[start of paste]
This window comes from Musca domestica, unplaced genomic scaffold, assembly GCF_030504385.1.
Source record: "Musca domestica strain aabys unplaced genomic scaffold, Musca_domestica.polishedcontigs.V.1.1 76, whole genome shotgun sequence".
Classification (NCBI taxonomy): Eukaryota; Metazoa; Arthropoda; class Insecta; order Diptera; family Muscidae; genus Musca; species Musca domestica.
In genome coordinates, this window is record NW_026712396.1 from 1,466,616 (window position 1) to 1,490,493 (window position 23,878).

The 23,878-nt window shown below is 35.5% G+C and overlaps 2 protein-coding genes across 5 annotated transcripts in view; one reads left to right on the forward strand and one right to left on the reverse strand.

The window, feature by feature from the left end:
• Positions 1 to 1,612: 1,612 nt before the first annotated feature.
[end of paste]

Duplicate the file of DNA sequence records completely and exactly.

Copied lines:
This window comes from Musca domestica, unplaced genomic scaffold, assembly GCF_030504385.1.
Source record: "Musca domestica strain aabys unplaced genomic scaffold, Musca_domestica.polishedcontigs.V.1.1 76, whole genome shotgun sequence".
Classification (NCBI taxonomy): Eukaryota; Metazoa; Arthropoda; class Insecta; order Diptera; family Muscidae; genus Musca; species Musca domestica.
In genome coordinates, this window is record NW_026712396.1 from 1,466,616 (window position 1) to 1,490,493 (window position 23,878).

The 23,878-nt window shown below is 35.5% G+C and overlaps 2 protein-coding genes across 5 annotated transcripts in view; one reads left to right on the forward strand and one right to left on the reverse strand.

The window, feature by feature from the left end:
• Positions 1 to 1,612: 1,612 nt before the first annotated feature.